|Also known as||"Brownsville" Son Bonds, Brother Son Bonds|
March 16, 1909|
Brownsville, Tennessee, United States
|Died||August 31, 1947
Dyersburg, Tennessee, United States
|Occupations||Singer, guitarist, songwriter|
|Instruments||Vocals, guitar, kazoo|
|Associated acts||Sleepy John Estes, Hammie Nixon|
Son Bonds (March 16, 1909 – August 31, 1947) was an American country blues guitarist, singer and songwriter. He was a working associate of both Sleepy John Estes and Hammie Nixon, and was similar in his guitar playing style. According to Allmusic journalist, Jim O'Neal, "the music to one of Bonds's songs, "Back and Side Blues" (1934), became a standard blues melody when Sonny Boy Williamson I from nearby Jackson, Tennessee, used it in his classic "Good Morning, School Girl"." The best known of Bonds's other works are "A Hard Pill To Swallow" and "Come Back Home."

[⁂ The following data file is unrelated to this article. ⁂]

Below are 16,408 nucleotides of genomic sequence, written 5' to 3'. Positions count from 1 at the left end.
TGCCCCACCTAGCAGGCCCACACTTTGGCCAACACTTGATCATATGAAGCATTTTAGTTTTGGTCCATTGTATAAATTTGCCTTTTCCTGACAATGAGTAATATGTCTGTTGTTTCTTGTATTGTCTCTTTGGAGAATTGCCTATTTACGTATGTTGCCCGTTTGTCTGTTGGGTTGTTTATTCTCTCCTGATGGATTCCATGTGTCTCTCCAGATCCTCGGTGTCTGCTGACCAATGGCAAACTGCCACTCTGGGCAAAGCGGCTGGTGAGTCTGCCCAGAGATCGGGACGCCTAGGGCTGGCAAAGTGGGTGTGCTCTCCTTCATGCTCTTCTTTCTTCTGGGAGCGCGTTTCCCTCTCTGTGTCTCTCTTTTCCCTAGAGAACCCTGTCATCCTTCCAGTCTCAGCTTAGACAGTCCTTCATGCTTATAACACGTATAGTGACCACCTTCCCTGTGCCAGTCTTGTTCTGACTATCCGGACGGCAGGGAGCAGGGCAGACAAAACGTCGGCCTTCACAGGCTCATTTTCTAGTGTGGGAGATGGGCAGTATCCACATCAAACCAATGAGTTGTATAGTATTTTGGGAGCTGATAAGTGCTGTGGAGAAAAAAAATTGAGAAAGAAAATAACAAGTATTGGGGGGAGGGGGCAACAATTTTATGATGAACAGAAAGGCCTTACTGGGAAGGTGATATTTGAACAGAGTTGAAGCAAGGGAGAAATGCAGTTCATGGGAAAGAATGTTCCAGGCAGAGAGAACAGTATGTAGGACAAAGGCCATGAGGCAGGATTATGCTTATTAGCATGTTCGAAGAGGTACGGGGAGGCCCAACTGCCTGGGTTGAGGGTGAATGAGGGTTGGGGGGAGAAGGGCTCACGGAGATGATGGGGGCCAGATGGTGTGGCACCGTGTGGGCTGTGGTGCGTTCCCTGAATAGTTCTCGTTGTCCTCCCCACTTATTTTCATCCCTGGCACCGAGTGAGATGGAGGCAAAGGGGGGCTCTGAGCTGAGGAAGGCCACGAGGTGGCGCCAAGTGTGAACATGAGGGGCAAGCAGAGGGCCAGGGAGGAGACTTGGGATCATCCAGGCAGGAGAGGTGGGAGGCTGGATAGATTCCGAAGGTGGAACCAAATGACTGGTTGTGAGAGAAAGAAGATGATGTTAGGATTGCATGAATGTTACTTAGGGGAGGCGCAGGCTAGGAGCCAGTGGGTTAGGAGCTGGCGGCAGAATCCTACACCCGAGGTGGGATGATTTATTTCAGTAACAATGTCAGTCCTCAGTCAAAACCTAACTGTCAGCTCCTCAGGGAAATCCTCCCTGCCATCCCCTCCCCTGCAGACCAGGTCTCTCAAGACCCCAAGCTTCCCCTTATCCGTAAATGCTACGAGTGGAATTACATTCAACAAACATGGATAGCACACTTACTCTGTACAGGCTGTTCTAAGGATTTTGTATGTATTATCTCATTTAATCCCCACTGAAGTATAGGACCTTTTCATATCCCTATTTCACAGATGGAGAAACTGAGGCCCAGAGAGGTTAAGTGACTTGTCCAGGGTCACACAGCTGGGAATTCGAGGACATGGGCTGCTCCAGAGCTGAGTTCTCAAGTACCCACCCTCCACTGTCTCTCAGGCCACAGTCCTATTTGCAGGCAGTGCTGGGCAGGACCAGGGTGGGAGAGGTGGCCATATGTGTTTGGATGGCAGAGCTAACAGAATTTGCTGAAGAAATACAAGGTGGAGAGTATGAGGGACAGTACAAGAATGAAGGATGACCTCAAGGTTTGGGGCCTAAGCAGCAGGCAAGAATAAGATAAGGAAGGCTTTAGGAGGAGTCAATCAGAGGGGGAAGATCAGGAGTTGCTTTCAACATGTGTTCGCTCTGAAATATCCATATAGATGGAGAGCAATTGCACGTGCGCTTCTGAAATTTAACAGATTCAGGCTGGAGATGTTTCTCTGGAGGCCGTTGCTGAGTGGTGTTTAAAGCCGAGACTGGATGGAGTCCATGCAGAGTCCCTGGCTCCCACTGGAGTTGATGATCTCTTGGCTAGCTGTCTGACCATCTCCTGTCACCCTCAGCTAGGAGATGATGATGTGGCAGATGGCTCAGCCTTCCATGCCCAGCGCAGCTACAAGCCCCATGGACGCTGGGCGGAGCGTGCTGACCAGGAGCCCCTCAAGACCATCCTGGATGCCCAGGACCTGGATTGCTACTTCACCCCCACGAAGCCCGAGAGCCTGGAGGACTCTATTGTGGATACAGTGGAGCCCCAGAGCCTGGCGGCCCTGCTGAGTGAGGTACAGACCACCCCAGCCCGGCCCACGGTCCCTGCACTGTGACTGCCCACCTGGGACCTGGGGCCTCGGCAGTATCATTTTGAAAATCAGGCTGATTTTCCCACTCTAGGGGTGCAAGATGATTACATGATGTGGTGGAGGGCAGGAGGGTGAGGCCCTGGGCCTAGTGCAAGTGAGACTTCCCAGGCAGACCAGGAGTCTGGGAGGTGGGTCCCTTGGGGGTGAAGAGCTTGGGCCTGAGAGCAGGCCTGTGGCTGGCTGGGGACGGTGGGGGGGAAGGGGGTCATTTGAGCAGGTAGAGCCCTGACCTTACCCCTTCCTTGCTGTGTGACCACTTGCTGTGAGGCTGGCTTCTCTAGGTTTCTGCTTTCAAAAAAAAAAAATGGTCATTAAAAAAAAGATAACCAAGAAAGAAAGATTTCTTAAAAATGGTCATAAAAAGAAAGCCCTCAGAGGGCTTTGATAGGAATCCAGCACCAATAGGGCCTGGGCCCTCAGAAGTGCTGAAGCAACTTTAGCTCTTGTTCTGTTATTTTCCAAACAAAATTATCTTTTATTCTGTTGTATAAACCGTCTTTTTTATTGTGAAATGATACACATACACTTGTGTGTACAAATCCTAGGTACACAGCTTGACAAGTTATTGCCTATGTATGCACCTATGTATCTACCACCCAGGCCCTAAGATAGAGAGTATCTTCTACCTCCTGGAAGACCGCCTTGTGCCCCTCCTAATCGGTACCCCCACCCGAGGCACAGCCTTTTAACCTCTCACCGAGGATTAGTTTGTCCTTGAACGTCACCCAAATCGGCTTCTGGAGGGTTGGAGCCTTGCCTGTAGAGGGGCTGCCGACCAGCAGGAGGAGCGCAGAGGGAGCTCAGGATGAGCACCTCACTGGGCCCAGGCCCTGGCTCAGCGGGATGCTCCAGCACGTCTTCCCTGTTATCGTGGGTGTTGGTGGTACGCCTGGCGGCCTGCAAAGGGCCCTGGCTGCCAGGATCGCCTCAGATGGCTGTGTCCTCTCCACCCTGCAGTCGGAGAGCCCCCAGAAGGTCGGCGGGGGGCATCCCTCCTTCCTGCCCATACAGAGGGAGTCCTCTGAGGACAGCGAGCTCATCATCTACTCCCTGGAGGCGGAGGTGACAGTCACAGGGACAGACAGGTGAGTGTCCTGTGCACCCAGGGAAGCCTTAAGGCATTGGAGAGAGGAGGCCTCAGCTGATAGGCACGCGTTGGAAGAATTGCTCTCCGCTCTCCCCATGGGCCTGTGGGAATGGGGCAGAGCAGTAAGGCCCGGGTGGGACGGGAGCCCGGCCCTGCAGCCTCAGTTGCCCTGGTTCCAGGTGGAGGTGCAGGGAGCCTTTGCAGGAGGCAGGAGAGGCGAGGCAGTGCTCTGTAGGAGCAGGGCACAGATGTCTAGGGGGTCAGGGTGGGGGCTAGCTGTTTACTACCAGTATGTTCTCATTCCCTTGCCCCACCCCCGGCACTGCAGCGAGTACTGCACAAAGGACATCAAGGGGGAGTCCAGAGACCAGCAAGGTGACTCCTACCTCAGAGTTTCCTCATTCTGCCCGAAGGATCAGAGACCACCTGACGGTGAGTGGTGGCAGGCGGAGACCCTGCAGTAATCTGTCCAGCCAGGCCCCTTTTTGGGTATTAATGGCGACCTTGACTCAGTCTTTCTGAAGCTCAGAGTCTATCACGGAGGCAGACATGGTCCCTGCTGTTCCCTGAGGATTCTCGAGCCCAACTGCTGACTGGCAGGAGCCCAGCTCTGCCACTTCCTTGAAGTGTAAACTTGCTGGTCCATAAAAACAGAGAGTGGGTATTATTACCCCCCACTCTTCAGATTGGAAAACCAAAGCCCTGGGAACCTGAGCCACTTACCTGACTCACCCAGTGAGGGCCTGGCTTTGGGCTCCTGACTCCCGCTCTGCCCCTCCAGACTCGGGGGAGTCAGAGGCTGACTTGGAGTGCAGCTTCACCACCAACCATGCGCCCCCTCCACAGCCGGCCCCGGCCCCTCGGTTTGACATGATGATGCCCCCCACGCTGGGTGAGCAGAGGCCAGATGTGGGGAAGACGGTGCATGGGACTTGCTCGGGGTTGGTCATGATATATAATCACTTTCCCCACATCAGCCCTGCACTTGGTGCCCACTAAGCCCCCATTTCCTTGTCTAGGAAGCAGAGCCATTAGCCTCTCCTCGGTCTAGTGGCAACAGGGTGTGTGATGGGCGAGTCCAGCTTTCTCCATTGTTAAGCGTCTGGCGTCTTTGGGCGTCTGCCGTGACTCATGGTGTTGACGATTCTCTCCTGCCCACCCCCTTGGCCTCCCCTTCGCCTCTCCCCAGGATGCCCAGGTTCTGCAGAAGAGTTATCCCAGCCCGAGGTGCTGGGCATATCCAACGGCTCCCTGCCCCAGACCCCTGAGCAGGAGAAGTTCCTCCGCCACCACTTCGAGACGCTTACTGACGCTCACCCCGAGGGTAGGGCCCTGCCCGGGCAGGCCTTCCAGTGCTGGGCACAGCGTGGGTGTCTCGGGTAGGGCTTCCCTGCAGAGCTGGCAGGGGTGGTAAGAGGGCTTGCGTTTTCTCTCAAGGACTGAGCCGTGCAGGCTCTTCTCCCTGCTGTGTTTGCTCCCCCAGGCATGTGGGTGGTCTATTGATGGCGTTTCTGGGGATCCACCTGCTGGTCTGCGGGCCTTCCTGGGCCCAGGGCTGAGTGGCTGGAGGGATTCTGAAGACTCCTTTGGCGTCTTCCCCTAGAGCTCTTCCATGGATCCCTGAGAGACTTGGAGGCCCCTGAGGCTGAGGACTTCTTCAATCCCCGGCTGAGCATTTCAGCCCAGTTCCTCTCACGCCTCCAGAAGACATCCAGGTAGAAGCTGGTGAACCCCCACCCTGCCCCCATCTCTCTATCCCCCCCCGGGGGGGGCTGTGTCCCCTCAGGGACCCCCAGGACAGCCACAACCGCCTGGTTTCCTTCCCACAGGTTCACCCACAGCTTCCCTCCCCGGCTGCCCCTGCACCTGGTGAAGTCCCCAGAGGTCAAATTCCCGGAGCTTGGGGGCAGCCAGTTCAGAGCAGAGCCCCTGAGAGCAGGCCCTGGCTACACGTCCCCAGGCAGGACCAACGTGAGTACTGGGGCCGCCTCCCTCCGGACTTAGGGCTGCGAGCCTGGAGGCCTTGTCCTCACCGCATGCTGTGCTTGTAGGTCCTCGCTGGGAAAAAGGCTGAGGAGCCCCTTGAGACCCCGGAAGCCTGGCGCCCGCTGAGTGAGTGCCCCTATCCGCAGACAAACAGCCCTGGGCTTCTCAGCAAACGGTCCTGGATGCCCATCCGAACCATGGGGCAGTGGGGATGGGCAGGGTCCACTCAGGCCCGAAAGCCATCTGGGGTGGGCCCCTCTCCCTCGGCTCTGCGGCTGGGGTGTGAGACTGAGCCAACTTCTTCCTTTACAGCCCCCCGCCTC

Sleepy John Estes earlier recorded work had used backing from Yank Rachell (mandolin) or Hammie Nixon (harmonica), but by the late 1930s he was accompanied in the recording studio by either Bonds or Charlie Pickett (guitar). Bonds also backed Estes at a couple of later recording sessions in 1941. In reverse, either Estes or Nixon played on every one of Bonds's own recordings. In the latter stages of his career, Bonds played kazoo as well as the guitar on several of his tracks.
According to Nixon's later accounts of the event, Bonds suffered an accidental death in August 1947. While sitting on his own front porch late one evening in Dyersburg, Tennessee, Bonds was shot to death by his short-sighted neighbor, who mistook Bonds for another man with whom his neighbor was having a protracted disagreement.
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